Overall, the game ends up having little replay value. The teams and drivers have only slightly different abilities that end up having next to no impact on the actual gameplay. The tracks, while pretty enough, start to feel like you're playing the same thing again and again.
Super Gamer Dude
F1 Race Stars for the PS3 is a Formula One spin-off game, and the first kart racer in the series, which is developed by Codemasters. It was released on November 13, 2012 in the United States, and three days later in Europe. The game is based loosely on the real life Formula One 2012 season, and features all of the drivers and teams that actually took part in competition that year. Furthermore, it adds two new teams and four additional drivers. Despite decent graphics that give the game a cutesy feel that is reminiscent of most kart racers, it seems that Codemasters should have stuck with their usual (and hugely successful) series of racing games. Gameplay is somewhat frustrating and very monotonous, giving you the sense that you're playing the same thing over and over again.
The graphics for F1 Race Stars aren't too bad. In fact, the in-game caricatures of the 24 drivers that started the 2012 Formula One season in real life are amazingly precise, and easily recognizable. The tracks and background are pretty to look at, and the cartoon like animations are right on target. Tracks are featured from around the world, offering a good array of scenery that you might would give some level of entertainment and replay value.
Unfortunately, that doesn't seem to be the case with F1 Race Stars. For example, while most kart racer games add a drift feature to add an element of skill to an otherwise simple racing game, F1 Race Stars makes you really feel like you're overusing the brake. While this may seem a bit more realistic than sliding all over the place, realism isn't the point of a game like this. If the cartoon graphics don't give it away, a statement that the game is meant to provide "stimulation, not simulation" by the creating company, might. Cars have poor acceleration overall, which ends up making games feel frustratingly slow-paced. It doesn't help that each race is often over five minutes in length.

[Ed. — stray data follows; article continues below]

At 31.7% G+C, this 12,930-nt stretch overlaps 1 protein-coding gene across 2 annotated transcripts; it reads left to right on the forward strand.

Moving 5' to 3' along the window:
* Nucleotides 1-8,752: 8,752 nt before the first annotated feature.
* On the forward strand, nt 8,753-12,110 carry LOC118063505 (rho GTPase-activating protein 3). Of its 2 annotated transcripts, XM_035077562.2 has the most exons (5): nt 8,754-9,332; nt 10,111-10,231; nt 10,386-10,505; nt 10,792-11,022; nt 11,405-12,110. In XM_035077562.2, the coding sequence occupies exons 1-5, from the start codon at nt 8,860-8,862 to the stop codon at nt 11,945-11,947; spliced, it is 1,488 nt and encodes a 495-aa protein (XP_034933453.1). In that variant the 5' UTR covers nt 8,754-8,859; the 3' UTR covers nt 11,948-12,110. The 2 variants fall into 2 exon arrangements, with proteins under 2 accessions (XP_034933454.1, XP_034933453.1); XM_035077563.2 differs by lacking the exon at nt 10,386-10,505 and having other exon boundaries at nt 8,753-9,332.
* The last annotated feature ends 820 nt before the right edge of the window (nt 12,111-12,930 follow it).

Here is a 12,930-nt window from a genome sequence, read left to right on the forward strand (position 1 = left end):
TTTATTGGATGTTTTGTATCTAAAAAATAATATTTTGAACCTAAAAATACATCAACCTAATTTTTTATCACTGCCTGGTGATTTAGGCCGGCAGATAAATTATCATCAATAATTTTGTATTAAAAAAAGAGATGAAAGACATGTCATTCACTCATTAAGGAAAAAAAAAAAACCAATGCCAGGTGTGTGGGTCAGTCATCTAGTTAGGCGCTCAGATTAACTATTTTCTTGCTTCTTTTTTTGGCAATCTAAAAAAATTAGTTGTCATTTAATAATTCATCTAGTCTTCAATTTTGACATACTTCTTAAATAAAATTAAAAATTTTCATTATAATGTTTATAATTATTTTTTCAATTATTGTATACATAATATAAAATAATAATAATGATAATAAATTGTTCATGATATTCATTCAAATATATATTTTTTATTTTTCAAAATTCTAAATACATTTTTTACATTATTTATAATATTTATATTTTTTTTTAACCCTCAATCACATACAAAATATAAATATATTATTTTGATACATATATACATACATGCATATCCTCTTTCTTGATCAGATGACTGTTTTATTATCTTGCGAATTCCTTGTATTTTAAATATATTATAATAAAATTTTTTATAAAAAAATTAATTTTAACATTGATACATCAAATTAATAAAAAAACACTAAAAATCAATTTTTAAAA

Something else that seriously slows game speed down is the pit-stop feature. During the game you can acquire powerups, which come in the form of boosts or bubbles. The bubbles have slightly different effects that are exactly like certain powerups from Mario Kart games; red bubbles home in on the driver in front of you, yellow bubbles fly in a straight line and bounce of obstacles, and blue bubbles sit on the track and wait for someone to hit them, causing the driver to spin out. Taking damage from powerups will slow your car down, so you have to stop in pit stop locations (there are usually a couple on each track) to get your car fixed. It's simply tiresome.
The game ends up having little replay value, either. The teams and drivers have only slightly different abilities that end up having next to no impact on the actual gameplay. The tracks, while pretty enough, start to feel like you're playing the same thing again and again. F1 Race Stars was given a 61/100 by the aggregate ratings organization Metacritic, and this relatively low rating was well deserved.